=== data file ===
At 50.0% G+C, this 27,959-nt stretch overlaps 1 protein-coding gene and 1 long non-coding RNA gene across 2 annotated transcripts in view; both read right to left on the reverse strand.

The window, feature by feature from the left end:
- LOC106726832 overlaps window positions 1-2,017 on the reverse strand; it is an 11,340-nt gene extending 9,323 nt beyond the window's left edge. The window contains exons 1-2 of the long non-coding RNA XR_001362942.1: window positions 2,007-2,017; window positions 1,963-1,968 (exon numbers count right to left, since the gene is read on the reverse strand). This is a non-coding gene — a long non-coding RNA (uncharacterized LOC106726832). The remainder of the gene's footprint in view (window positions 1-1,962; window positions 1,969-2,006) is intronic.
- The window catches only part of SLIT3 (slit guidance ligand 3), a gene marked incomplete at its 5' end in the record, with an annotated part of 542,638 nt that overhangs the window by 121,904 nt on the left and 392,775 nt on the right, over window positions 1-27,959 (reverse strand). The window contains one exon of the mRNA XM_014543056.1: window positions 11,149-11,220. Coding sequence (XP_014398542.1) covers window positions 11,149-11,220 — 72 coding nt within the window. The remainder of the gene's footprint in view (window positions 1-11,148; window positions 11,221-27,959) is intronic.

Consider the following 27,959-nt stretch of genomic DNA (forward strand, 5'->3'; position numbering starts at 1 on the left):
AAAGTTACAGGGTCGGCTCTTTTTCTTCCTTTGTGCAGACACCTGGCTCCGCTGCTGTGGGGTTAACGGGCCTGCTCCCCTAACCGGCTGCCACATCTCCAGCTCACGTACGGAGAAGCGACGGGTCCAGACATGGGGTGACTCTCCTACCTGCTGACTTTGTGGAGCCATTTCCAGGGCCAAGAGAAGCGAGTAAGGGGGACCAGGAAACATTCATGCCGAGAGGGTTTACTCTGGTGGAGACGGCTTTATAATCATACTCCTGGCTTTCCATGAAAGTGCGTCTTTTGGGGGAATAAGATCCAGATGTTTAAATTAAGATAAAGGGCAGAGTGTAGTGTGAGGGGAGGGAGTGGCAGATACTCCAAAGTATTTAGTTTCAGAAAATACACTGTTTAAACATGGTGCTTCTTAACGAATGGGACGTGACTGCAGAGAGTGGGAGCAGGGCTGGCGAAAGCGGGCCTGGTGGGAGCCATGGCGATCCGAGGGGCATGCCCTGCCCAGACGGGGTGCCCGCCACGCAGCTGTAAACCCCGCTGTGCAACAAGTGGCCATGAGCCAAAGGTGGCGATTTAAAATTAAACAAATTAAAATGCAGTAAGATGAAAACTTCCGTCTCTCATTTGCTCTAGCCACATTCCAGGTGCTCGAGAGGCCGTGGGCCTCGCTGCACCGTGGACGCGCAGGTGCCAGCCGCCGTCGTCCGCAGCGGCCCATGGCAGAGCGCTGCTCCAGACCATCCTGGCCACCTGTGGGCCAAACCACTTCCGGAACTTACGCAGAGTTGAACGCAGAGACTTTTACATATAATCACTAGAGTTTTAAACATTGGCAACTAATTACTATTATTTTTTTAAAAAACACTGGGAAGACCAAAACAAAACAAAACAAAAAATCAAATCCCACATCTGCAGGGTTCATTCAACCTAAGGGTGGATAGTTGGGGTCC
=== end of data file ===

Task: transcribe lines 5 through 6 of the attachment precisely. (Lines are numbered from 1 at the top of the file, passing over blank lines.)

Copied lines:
Consider the following 27,959-nt stretch of genomic DNA (forward strand, 5'->3'; position numbering starts at 1 on the left):
AAAGTTACAGGGTCGGCTCTTTTTCTTCCTTTGTGCAGACACCTGGCTCCGCTGCTGTGGGGTTAACGGGCCTGCTCCCCTAACCGGCTGCCACATCTCCAGCTCACGTACGGAGAAGCGACGGGTCCAGACATGGGGTGACTCTCCTACCTGCTGACTTTGTGGAGCCATTTCCAGGGCCAAGAGAAGCGAGTAAGGGGGACCAGGAAACATTCATGCCGAGAGGGTTTACTCTGGTGGAGACGGCTTTATAATCATACTCCTGGCTTTCCATGAAAGTGCGTCTTTTGGGGGAATAAGATCCAGATGTTTAAATTAAGATAAAGGGCAGAGTGTAGTGTGAGGGGAGGGAGTGGCAGATACTCCAAAGTATTTAGTTTCAGAAAATACACTGTTTAAACATGGTGCTTCTTAACGAATGGGACGTGACTGCAGAGAGTGGGAGCAGGGCTGGCGAAAGCGGGCCTGGTGGGAGCCATGGCGATCCGAGGGGCATGCCCTGCCCAGACGGGGTGCCCGCCACGCAGCTGTAAACCCCGCTGTGCAACAAGTGGCCATGAGCCAAAGGTGGCGATTTAAAATTAAACAAATTAAAATGCAGTAAGATGAAAACTTCCGTCTCTCATTTGCTCTAGCCACATTCCAGGTGCTCGAGAGGCCGTGGGCCTCGCTGCACCGTGGACGCGCAGGTGCCAGCCGCCGTCGTCCGCAGCGGCCCATGGCAGAGCGCTGCTCCAGACCATCCTGGCCACCTGTGGGCCAAACCACTTCCGGAACTTACGCAGAGTTGAACGCAGAGACTTTTACATATAATCACTAGAGTTTTAAACATTGGCAACTAATTACTATTATTTTTTTAAAAAACACTGGGAAGACCAAAACAAAACAAAACAAAAAATCAAATCCCACATCTGCAGGGTTCATTCAACCTAAGGGTGGATAGTTGGGGTCC